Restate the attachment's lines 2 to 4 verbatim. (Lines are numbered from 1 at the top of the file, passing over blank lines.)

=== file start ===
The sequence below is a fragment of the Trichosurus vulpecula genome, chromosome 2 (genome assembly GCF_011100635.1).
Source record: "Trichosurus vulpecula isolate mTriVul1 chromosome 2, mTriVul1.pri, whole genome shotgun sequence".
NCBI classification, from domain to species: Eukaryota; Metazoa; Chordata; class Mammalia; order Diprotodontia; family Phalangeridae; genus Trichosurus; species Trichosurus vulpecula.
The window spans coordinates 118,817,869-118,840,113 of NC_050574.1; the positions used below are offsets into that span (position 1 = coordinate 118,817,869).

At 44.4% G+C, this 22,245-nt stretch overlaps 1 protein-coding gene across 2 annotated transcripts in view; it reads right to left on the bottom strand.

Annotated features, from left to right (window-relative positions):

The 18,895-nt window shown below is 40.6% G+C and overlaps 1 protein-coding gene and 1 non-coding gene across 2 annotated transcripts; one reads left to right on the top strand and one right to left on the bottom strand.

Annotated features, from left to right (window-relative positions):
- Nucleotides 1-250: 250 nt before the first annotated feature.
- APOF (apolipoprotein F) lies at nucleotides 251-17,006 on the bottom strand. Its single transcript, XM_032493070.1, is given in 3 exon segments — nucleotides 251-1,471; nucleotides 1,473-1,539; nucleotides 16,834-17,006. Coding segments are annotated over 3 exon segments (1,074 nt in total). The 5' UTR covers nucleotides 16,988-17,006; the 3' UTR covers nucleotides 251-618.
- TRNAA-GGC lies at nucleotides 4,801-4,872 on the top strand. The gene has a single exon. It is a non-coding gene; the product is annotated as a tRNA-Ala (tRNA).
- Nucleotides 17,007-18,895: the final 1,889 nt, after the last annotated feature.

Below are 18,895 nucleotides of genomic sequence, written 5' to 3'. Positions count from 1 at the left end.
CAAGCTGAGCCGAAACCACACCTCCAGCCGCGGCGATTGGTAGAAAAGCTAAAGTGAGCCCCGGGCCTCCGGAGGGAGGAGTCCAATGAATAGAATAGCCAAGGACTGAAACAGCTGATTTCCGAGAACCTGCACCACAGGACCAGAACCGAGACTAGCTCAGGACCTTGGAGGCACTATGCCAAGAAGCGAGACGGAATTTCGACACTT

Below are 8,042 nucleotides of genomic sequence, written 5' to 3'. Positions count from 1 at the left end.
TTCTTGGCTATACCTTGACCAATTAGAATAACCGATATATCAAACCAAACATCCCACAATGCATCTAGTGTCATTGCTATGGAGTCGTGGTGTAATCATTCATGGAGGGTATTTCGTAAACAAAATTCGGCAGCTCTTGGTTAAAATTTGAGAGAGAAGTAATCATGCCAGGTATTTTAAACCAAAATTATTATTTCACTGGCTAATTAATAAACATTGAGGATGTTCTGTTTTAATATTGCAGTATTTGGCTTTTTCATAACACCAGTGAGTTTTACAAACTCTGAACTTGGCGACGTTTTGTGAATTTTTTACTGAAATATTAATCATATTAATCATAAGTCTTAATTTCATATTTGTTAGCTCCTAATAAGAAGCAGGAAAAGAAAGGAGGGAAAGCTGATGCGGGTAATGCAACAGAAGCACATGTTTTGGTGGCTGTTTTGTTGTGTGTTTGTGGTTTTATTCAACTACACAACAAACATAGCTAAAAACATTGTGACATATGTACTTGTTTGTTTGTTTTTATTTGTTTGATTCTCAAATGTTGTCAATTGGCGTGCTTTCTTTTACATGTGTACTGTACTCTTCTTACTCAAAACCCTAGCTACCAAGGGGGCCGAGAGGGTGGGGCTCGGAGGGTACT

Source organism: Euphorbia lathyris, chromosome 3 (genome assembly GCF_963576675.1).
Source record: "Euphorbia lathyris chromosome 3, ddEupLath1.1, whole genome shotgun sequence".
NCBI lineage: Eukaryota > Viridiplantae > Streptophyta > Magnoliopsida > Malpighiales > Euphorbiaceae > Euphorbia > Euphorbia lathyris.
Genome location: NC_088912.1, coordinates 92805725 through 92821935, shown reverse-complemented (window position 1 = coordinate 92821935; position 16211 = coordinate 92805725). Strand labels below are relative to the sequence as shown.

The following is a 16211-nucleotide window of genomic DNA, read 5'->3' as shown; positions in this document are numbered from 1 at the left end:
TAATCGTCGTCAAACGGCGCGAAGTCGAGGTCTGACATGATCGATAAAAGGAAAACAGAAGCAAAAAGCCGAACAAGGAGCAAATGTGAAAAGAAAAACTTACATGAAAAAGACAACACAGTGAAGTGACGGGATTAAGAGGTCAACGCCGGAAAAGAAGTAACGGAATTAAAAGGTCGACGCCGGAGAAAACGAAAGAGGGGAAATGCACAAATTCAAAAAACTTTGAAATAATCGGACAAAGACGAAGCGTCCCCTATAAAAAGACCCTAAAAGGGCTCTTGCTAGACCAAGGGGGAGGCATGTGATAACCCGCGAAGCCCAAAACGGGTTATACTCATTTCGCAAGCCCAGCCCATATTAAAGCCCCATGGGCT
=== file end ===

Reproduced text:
Source record: "Trichosurus vulpecula isolate mTriVul1 chromosome 2, mTriVul1.pri, whole genome shotgun sequence".
NCBI classification, from domain to species: Eukaryota; Metazoa; Chordata; class Mammalia; order Diprotodontia; family Phalangeridae; genus Trichosurus; species Trichosurus vulpecula.
The window spans coordinates 118,817,869-118,840,113 of NC_050574.1; the positions used below are offsets into that span (position 1 = coordinate 118,817,869).